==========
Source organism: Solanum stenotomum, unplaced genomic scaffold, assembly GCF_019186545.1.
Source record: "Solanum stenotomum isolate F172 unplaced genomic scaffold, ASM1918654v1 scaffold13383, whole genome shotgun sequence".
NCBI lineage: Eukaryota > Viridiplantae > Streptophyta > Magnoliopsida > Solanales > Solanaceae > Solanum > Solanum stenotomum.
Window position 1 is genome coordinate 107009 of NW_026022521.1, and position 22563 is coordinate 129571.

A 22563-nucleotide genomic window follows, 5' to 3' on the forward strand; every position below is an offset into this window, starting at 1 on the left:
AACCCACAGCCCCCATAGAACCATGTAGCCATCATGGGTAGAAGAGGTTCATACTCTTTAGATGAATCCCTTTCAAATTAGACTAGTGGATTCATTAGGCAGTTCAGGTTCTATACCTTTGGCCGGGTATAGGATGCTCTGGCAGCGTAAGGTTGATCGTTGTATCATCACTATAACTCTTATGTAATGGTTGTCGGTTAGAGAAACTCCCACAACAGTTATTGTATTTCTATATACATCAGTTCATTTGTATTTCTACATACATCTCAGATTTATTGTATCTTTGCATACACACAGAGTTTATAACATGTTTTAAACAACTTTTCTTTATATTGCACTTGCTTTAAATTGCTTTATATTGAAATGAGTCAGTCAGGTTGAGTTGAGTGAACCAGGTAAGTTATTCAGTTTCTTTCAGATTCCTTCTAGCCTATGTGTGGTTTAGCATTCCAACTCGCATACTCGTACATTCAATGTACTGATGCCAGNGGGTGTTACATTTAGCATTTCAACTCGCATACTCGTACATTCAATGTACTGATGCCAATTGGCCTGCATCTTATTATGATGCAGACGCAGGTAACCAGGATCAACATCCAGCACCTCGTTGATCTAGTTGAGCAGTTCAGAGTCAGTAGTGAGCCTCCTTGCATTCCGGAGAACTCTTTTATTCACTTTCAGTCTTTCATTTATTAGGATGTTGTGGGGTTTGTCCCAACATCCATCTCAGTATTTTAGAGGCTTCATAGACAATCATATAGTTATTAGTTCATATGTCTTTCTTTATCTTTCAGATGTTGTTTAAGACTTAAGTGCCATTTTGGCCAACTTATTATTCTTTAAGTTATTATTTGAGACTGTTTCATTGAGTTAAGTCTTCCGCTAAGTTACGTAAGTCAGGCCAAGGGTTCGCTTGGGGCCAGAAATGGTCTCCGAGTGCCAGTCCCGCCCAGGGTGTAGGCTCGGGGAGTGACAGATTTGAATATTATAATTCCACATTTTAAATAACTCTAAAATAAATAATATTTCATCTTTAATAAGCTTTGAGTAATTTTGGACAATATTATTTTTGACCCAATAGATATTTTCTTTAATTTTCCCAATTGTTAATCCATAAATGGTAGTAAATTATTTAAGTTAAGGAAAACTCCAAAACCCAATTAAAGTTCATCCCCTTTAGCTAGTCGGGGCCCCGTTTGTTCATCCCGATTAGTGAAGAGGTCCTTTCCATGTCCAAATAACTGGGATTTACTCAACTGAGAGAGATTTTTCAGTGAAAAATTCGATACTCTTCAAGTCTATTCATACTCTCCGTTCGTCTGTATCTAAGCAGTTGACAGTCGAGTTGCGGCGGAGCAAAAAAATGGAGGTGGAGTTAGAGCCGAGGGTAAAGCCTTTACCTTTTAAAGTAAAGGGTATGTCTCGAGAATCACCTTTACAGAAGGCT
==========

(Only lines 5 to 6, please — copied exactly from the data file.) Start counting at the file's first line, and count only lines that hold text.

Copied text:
A 22563-nucleotide genomic window follows, 5' to 3' on the forward strand; every position below is an offset into this window, starting at 1 on the left:
AACCCACAGCCCCCATAGAACCATGTAGCCATCATGGGTAGAAGAGGTTCATACTCTTTAGATGAATCCCTTTCAAATTAGACTAGTGGATTCATTAGGCAGTTCAGGTTCTATACCTTTGGCCGGGTATAGGATGCTCTGGCAGCGTAAGGTTGATCGTTGTATCATCACTATAACTCTTATGTAATGGTTGTCGGTTAGAGAAACTCCCACAACAGTTATTGTATTTCTATATACATCAGTTCATTTGTATTTCTACATACATCTCAGATTTATTGTATCTTTGCATACACACAGAGTTTATAACATGTTTTAAACAACTTTTCTTTATATTGCACTTGCTTTAAATTGCTTTATATTGAAATGAGTCAGTCAGGTTGAGTTGAGTGAACCAGGTAAGTTATTCAGTTTCTTTCAGATTCCTTCTAGCCTATGTGTGGTTTAGCATTCCAACTCGCATACTCGTACATTCAATGTACTGATGCCAGNGGGTGTTACATTTAGCATTTCAACTCGCATACTCGTACATTCAATGTACTGATGCCAATTGGCCTGCATCTTATTATGATGCAGACGCAGGTAACCAGGATCAACATCCAGCACCTCGTTGATCTAGTTGAGCAGTTCAGAGTCAGTAGTGAGCCTCCTTGCATTCCGGAGAACTCTTTTATTCACTTTCAGTCTTTCATTTATTAGGATGTTGTGGGGTTTGTCCCAACATCCATCTCAGTATTTTAGAGGCTTCATAGACAATCATATAGTTATTAGTTCATATGTCTTTCTTTATCTTTCAGATGTTGTTTAAGACTTAAGTGCCATTTTGGCCAACTTATTATTCTTTAAGTTATTATTTGAGACTGTTTCATTGAGTTAAGTCTTCCGCTAAGTTACGTAAGTCAGGCCAAGGGTTCGCTTGGGGCCAGAAATGGTCTCCGAGTGCCAGTCCCGCCCAGGGTGTAGGCTCGGGGAGTGACAGATTTGAATATTATAATTCCACATTTTAAATAACTCTAAAATAAATAATATTTCATCTTTAATAAGCTTTGAGTAATTTTGGACAATATTATTTTTGACCCAATAGATATTTTCTTTAATTTTCCCAATTGTTAATCCATAAATGGTAGTAAATTATTTAAGTTAAGGAAAACTCCAAAACCCAATTAAAGTTCATCCCCTTTAGCTAGTCGGGGCCCCGTTTGTTCATCCCGATTAGTGAAGAGGTCCTTTCCATGTCCAAATAACTGGGATTTACTCAACTGAGAGAGATTTTTCAGTGAAAAATTCGATACTCTTCAAGTCTATTCATACTCTCCGTTCGTCTGTATCTAAGCAGTTGACAGTCGAGTTGCGGCGGAGCAAAAAAATGGAGGTGGAGTTAGAGCCGAGGGTAAAGCCTTTACCTTTTAAAGTAAAGGGTATGTCTCGAGAATCACCTTTACAGAAGGCT